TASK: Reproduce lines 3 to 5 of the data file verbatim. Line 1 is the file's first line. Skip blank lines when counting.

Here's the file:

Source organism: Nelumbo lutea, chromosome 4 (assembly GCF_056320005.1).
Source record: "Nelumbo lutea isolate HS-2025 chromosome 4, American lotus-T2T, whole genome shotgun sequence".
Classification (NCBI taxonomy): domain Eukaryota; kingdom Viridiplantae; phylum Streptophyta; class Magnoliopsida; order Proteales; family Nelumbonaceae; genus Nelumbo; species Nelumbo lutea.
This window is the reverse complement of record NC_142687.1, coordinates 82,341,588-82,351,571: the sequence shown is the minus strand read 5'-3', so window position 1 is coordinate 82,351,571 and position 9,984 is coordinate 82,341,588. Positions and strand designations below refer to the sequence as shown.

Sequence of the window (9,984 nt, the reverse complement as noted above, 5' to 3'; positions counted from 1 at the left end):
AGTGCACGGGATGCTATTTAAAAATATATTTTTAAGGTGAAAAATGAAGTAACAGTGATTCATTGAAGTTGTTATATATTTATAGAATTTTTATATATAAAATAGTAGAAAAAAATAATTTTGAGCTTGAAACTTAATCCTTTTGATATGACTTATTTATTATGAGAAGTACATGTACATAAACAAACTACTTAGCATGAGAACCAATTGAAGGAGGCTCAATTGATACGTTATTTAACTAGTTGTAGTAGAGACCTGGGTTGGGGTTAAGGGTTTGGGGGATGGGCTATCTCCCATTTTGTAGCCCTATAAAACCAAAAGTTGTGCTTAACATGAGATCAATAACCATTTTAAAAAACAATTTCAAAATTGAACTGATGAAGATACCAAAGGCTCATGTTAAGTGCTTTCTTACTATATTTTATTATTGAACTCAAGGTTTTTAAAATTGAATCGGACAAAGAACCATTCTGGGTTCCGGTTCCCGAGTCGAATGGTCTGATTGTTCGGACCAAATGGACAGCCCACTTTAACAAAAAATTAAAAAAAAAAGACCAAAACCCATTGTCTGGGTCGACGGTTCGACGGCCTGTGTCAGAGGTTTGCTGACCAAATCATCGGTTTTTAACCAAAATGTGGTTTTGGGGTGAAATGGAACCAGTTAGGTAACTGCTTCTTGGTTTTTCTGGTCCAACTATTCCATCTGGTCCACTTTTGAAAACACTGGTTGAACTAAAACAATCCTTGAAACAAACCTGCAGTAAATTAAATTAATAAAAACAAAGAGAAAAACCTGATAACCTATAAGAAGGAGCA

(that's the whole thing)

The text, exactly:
Classification (NCBI taxonomy): domain Eukaryota; kingdom Viridiplantae; phylum Streptophyta; class Magnoliopsida; order Proteales; family Nelumbonaceae; genus Nelumbo; species Nelumbo lutea.
This window is the reverse complement of record NC_142687.1, coordinates 82,341,588-82,351,571: the sequence shown is the minus strand read 5'-3', so window position 1 is coordinate 82,351,571 and position 9,984 is coordinate 82,341,588. Positions and strand designations below refer to the sequence as shown.

Sequence of the window (9,984 nt, the reverse complement as noted above, 5' to 3'; positions counted from 1 at the left end):